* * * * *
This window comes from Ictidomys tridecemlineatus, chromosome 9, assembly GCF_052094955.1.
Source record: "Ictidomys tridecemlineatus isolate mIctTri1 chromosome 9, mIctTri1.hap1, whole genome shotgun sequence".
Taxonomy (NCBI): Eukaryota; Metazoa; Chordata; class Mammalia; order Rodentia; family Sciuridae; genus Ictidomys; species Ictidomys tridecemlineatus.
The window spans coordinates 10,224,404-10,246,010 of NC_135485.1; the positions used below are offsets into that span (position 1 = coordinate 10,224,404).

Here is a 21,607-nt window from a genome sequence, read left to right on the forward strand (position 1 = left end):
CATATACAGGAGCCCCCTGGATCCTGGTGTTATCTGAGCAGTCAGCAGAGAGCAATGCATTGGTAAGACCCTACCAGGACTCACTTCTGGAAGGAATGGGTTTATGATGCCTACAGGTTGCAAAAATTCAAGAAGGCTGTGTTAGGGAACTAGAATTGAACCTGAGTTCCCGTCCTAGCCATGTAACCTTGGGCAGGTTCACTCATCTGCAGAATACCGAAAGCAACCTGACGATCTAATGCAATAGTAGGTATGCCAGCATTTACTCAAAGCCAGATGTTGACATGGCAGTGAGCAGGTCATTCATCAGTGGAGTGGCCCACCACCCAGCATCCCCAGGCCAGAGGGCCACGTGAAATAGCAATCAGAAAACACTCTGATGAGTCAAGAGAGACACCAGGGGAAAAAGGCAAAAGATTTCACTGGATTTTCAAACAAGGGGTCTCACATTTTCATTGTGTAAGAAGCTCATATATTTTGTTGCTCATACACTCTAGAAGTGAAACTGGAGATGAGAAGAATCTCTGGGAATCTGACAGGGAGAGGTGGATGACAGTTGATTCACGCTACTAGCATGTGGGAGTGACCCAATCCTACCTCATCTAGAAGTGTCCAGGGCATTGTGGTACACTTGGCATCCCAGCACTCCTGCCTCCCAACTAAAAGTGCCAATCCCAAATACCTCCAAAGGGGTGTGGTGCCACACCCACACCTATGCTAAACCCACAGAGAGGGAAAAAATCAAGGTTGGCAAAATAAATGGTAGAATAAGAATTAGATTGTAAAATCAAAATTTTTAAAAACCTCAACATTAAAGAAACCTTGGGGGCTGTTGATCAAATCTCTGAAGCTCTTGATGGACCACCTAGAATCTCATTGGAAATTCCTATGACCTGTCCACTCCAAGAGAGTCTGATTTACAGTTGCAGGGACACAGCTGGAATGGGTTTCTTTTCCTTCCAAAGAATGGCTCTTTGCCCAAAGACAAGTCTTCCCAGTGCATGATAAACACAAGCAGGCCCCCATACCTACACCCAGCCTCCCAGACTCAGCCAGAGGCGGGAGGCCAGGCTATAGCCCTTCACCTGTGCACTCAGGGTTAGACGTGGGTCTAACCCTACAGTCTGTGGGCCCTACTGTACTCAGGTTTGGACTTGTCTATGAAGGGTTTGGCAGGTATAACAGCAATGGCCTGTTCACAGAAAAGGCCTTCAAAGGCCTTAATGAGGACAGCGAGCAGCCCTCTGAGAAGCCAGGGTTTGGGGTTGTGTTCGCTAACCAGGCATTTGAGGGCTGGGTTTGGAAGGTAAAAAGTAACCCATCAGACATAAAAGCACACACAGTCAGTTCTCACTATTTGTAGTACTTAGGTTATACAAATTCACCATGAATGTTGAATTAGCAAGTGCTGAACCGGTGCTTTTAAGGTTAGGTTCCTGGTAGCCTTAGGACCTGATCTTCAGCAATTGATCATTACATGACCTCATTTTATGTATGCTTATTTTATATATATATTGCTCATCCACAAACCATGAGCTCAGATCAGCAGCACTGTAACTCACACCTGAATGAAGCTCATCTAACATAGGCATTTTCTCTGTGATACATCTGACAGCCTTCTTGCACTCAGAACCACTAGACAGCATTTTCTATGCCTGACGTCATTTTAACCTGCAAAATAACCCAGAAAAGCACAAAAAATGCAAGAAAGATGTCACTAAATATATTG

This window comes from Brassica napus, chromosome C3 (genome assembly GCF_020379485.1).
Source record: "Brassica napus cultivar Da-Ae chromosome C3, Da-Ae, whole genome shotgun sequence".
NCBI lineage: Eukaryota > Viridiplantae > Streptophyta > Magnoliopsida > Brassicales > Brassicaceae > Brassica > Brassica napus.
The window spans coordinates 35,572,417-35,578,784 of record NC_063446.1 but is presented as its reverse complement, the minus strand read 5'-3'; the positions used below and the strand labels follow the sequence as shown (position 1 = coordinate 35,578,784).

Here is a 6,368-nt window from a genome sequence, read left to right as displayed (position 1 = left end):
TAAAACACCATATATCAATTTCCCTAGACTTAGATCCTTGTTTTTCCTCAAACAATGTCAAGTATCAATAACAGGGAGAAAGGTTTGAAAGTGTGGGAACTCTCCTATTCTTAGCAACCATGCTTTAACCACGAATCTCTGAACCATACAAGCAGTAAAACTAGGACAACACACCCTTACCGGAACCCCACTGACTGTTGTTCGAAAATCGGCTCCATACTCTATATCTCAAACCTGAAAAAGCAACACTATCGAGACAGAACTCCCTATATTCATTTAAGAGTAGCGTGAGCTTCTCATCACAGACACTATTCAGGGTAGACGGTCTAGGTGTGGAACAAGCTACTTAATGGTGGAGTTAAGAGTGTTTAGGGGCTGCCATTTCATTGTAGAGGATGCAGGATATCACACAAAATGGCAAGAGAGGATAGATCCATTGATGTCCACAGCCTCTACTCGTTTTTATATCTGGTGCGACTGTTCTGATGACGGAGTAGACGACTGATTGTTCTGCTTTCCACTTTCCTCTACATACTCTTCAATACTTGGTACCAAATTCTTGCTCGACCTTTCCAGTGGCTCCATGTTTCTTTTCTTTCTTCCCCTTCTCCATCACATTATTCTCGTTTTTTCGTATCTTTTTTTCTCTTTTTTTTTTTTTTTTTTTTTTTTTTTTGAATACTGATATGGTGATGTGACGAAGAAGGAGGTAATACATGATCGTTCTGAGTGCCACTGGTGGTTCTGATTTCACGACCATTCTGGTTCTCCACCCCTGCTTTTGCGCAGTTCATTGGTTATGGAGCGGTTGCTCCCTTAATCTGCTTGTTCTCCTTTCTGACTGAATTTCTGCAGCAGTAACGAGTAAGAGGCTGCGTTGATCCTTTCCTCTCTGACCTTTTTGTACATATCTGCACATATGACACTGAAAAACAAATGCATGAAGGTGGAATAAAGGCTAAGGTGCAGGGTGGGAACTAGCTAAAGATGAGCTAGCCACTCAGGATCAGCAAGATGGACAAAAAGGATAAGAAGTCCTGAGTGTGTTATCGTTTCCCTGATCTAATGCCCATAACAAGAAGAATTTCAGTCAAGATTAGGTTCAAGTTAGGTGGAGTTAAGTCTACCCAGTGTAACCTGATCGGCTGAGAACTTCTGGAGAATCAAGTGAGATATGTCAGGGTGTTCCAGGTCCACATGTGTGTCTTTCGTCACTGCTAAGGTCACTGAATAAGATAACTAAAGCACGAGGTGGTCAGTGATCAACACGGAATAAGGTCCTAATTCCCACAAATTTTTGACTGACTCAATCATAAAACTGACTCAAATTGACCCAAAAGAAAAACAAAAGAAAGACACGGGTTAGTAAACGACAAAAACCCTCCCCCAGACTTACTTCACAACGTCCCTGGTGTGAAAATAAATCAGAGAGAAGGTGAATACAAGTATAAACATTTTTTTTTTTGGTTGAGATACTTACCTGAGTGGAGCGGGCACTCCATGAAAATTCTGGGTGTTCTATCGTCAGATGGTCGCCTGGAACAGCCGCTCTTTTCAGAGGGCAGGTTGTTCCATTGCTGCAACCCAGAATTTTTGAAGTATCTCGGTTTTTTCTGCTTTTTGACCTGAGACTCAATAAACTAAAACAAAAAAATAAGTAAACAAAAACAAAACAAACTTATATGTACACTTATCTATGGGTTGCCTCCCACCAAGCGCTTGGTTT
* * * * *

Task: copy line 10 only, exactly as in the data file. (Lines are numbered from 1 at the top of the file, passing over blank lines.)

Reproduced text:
The window spans coordinates 35,572,417-35,578,784 of record NC_063446.1 but is presented as its reverse complement, the minus strand read 5'-3'; the positions used below and the strand labels follow the sequence as shown (position 1 = coordinate 35,578,784).